The Sunshine Coast Property Clock: Trends and Projections
Weekly Real Estate Market Update with Leigh Martinuzzi
Take a look at this week’s property clock, courtesy of Matusik. It’s a powerful representation of past upswings and downswings in the property market, combined with current price and sales transaction trends. This chart offers us a panoramic view of where different property markets across the country are situated. One notable observation is that the Sunshine Coast is still in a declining market, with no signs of hitting the bottom just yet. In this blog, we’ll dive into current property market trends both nationally and locally, allowing us to better understand the dynamics at play for the remainder of 2023 and possibly into 2024.
The Reserve Bank of Australia (RBA) has maintained the cash rate for the past few months. While this stability has provided a boost in confidence for both buyers and sellers, an air of uncertainty still lingers. Inflation remains above target, and some economists anticipate a future cash rate increase, potentially before Christmas. The RBA may have paused to assess the full impact of the rapid interest rate hikes implemented over the past year, as evident in the slowing of output growth.
Australia’s capital cities have experienced combined growth of 8% this year, largely driven by substantial price increases in Sydney (10.4% year to date) and Brisbane (9.5% year to date). Brisbane’s prices may also be somewhat inflated due to the growing interest in its property market, thanks to the forthcoming 2032 Olympics. The driving force behind this continued growth is the persistent imbalance between demand and supply. The short-term outlook for supply growth doesn’t seem promising.
On the Sunshine Coast, we’re observing more conservative trends. According to CoreLogic, prices have dipped by 0.4% over the past 12 months. Nevertheless, it’s important to remember that prices on the Coast skyrocketed during the pandemic boom, reaching heights of 60% and more. While the pace of price growth has slowed, property values remain stable. Supply issues are also evident here, with a shortage of properties for sale and robust demand preventing a sharper decline in prices.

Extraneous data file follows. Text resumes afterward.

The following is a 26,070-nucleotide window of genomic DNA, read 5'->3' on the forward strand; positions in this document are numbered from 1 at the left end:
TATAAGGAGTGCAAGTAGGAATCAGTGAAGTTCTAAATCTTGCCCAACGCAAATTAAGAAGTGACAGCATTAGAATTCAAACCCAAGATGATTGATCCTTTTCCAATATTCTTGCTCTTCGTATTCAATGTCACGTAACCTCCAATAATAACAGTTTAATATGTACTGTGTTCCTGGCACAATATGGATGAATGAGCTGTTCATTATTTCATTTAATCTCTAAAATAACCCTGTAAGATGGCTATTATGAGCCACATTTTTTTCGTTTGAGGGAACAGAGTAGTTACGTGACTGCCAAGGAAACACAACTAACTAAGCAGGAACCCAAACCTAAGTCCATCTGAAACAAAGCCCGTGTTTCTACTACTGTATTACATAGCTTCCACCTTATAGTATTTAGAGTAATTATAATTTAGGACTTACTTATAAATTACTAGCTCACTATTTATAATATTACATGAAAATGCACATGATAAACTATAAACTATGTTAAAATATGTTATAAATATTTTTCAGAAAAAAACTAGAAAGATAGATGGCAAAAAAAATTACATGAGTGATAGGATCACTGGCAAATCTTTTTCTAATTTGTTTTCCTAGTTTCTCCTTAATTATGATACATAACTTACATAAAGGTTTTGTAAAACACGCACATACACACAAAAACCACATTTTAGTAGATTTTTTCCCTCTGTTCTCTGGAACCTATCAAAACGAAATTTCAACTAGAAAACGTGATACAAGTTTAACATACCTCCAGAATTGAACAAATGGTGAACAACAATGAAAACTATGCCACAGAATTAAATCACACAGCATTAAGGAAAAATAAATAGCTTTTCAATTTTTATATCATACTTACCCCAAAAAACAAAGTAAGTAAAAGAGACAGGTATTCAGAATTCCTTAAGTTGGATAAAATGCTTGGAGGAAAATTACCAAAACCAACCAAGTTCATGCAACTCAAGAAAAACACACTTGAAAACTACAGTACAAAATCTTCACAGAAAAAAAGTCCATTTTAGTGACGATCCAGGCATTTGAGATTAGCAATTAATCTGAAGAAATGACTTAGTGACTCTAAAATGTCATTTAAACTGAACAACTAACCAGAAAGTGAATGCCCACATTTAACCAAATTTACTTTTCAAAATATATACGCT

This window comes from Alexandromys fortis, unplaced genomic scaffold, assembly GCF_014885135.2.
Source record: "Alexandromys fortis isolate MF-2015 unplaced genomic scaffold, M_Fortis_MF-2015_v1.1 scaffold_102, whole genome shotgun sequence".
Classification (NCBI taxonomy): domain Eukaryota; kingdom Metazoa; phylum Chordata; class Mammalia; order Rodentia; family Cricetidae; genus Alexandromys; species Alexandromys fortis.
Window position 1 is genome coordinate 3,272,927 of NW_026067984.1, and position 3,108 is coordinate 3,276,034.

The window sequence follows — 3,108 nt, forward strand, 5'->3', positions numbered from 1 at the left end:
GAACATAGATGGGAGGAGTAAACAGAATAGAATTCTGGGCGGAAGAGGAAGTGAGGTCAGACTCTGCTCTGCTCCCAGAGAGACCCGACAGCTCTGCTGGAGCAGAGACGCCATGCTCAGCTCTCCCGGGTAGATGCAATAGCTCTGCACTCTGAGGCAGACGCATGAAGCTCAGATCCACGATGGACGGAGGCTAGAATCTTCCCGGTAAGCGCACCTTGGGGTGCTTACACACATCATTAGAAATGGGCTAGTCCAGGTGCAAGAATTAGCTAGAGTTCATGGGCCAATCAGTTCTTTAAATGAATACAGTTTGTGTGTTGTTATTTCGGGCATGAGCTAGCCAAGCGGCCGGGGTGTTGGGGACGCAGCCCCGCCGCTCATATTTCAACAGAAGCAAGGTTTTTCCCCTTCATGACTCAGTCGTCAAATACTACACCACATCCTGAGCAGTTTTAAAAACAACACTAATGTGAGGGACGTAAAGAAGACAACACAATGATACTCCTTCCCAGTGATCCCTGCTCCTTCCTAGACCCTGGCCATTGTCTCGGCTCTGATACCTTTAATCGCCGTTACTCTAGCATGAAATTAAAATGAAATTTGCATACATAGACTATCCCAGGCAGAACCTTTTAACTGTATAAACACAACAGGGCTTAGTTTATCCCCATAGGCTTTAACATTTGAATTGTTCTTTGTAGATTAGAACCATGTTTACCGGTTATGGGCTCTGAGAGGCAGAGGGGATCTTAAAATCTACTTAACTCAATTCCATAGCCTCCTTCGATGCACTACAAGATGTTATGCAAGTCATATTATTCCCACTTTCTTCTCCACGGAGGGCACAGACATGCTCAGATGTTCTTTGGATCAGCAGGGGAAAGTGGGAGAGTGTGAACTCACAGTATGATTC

Rental prices are on the rise, even though rental turnaround times are also slowing down. Investors are feeling the pinch, as increased rents have been offset by higher repayments. Consequently, we’ve seen a notable number of investor properties hitting the market due to declining returns on investment. Investors may be facing interest rates as high as 9%, while first-home buyers are currently looking at rates around 6%. The promising news is that most economists and the major banks anticipate a cash rate reduction in the coming year and into 2025.
As we enter the spring selling season, more properties are making their way to the market, boosting seller confidence. However, the volume of new listings still falls below historical norms. The trend of high prices is encouraging sellers to list their properties for sale. On the Sunshine Coast, a similar pattern is observed, but sellers must remain flexible with their price expectations, as cautious buyers are wary of overpaying. Recently, a broker mentioned a slowdown in new loan requests.
The outlook for the remainder of 2023 appears positive for both sellers and buyers. We anticipate more sellers listing their homes in the next month or two before the market slows for the festive season in December and January. Spring presents an opportune time for sellers to showcase their homes before Christmas. While prices are expected to remain resilient as we head into 2024, substantial price growth may not be on the horizon.